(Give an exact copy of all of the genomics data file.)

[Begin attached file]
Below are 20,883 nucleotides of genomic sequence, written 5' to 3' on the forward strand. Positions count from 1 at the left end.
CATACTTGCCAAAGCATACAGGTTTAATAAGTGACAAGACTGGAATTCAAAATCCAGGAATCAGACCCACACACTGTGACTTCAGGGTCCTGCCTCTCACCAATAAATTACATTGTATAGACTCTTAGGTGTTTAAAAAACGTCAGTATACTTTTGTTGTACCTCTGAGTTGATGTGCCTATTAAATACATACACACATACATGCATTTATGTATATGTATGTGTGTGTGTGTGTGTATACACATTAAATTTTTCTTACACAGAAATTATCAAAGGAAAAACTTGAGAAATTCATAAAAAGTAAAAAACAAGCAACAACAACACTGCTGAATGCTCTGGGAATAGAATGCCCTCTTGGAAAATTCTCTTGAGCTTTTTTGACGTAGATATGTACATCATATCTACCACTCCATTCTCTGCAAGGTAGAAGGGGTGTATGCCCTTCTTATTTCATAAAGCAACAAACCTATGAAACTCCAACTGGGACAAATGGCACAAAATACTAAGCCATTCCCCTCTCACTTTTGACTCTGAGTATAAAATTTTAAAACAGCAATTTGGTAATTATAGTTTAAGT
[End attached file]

Below are 20,883 nucleotides of genomic sequence, written 5' to 3' on the forward strand. Positions count from 1 at the left end.
CATACTTGCCAAAGCATACAGGTTTAATAAGTGACAAGACTGGAATTCAAAATCCAGGAATCAGACCCACACACTGTGACTTCAGGGTCCTGCCTCTCACCAATAAATTACATTGTATAGACTCTTAGGTGTTTAAAAAACGTCAGTATACTTTTGTTGTACCTCTGAGTTGATGTGCCTATTAAATACATACACACATACATGCATTTATGTATATGTATGTGTGTGTGTGTGTGTATACACATTAAATTTTTCTTACACAGAAATTATCAAAGGAAAAACTTGAGAAATTCATAAAAAGTAAAAAACAAGCAACAACAACACTGCTGAATGCTCTGGGAATAGAATGCCCTCTTGGAAAATTCTCTTGAGCTTTTTTGACGTAGATATGTACATCATATCTACCACTCCATTCTCTGCAAGGTAGAAGGGGTGTATGCCCTTCTTATTTCATAAAGCAACAAACCTATGAAACTCCAACTGGGACAAATGGCACAAAATACTAAGCCATTCCCCTCTCACTTTTGACTCTGAGTATAAAATTTTAAAACAGCAATTTGGTAATTATAGTTTAAGT